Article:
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Tax deal in the works, but sequestration cuts appear likely

Dec. 31, 2012 - 03:22PM   |  
By STEPHEN LOSEY   |   Comments
President Obama delivers remarks about the fiscal cliff negotiations in the Eisenhower Executive Office Building next to the White House on Dec. 31.
President Obama delivers remarks about the fiscal cliff negotiations in the Eisenhower Executive Office Building next to the White House on Dec. 31. (Chip Somodevilla / Getty Images)

Vice President Joe Biden and Senate Minority Leader Mitch McConnell, R-Ky., are closing in on a deal to partially avert the fiscal cliff’s tax increases. But their plan contains nothing to delay or replace the steep budget cuts known as sequestration.

With only hours left to strike a deal, it is virtually certain that the sequestration cuts — amounting to $109 billion in fiscal 2013 — will start to go into effect Jan. 2. The cuts amount to 8.2 percent for nondefense programs and 9.4 percent for defense programs, according to White House budget office estimates.

The full brunt of sequestration’s cuts will not be felt right away. The Defense Department, for example, will likely freeze hiring quickly, but it will take several weeks for the Pentagon to send furlough notices out to its employees. And the actual furloughs, if necessary, would probably take effect months from now. Other agencies are likely to take similar steps.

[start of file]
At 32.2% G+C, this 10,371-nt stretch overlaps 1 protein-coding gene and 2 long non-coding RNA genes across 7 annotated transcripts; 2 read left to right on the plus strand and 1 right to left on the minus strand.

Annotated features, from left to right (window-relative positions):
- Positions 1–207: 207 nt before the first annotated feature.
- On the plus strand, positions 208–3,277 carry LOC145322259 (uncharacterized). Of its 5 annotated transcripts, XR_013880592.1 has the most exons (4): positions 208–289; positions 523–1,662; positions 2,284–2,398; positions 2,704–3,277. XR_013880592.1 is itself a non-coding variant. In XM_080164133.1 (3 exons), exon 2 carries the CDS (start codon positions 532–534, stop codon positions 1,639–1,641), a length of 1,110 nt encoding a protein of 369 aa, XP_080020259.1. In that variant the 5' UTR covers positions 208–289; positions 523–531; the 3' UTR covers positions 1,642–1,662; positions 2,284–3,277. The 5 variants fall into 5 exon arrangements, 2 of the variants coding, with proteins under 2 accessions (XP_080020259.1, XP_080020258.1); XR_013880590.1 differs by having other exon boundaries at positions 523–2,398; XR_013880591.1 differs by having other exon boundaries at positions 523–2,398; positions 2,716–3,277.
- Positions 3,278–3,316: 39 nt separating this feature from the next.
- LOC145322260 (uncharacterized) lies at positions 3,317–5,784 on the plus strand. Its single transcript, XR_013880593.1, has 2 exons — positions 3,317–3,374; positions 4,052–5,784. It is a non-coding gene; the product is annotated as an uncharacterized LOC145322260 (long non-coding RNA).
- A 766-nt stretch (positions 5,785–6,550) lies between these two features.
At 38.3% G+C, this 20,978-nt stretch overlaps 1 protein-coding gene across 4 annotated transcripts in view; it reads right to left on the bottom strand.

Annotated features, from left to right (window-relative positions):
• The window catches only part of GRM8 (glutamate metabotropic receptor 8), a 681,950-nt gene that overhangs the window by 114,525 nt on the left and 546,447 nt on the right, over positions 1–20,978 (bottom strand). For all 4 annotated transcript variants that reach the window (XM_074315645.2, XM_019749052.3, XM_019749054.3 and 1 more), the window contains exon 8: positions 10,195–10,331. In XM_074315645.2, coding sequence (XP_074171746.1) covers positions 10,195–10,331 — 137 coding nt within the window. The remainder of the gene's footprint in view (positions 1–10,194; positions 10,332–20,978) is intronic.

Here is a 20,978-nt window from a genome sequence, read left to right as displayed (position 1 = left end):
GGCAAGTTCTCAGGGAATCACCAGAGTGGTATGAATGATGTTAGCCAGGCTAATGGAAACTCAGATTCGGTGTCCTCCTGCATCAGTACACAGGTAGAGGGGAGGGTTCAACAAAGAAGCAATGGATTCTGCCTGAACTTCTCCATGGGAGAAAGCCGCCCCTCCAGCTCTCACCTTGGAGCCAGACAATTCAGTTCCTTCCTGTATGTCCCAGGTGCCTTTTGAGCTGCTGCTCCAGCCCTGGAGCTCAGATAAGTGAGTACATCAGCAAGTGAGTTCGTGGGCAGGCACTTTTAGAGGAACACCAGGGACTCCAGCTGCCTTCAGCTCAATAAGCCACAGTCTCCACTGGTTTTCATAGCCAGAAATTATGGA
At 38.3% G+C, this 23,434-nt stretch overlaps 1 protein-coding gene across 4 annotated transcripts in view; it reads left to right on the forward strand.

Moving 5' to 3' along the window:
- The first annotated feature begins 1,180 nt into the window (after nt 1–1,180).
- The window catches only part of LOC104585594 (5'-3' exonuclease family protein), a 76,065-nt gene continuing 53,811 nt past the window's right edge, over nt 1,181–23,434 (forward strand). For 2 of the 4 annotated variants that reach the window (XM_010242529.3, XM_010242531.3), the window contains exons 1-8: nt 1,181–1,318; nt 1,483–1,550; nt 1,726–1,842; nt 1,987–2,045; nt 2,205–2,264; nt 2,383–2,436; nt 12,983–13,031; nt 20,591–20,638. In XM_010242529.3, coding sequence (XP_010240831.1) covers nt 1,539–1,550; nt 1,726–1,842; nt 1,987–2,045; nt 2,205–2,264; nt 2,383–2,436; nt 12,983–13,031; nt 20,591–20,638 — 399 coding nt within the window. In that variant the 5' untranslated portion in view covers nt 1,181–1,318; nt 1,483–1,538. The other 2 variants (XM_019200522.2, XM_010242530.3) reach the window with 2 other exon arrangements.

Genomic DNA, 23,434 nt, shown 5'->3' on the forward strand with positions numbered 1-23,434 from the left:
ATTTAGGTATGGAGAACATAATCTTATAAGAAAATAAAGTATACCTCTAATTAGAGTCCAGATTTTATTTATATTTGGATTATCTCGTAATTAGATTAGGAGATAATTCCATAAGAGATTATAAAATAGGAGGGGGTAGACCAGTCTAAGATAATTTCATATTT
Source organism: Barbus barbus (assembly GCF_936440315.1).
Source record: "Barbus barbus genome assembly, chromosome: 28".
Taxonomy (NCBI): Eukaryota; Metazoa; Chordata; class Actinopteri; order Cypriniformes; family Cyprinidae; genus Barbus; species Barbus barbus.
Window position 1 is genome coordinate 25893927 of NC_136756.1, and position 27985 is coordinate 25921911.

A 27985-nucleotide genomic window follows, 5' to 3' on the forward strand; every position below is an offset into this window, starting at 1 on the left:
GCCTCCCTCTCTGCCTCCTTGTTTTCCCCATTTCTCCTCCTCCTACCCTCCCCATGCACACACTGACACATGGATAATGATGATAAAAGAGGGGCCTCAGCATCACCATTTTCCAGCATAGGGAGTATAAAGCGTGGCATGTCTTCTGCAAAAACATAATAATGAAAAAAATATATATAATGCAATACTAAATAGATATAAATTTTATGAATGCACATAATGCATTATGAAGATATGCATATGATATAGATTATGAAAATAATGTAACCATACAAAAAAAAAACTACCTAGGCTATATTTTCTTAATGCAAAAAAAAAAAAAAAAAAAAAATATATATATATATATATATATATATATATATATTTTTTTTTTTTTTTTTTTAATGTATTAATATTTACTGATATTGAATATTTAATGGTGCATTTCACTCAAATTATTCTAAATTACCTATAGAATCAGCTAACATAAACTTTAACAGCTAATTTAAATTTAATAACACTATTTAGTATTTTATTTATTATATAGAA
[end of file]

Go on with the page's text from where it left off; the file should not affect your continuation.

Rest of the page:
Agencies will also have some flexibility on when the cuts are put into place. The bulk of the budget cuts could come later this year.

President Obama on Monday said that a deal averting income tax increases was “within sight, but it’s not done.” The Associated Press reported that the deal would raise tax rates for families making more than $450,000, raise the estate tax rate, and extend unemployment benefits for one year.

But Obama also said that the sequestration cuts are “a piece of business that still has to be taken care of.” Any effort to eliminate those cuts must be balanced, he said.

The 2011 Budget Control Act requires the automatic budget cuts unless Congress and the Obama administration agree on a plan to reduce future long-term deficits by $1.2 trillion by 2021. Sequestration was intended to be so onerous that the government would have no choice but to come together to cut the deficit, but that plan is evidently failing.

“There are some programs scheduled to be cut that we’re using an axe [on] instead of a scalpel,” Obama said. They “may not always be the smartest cuts.”

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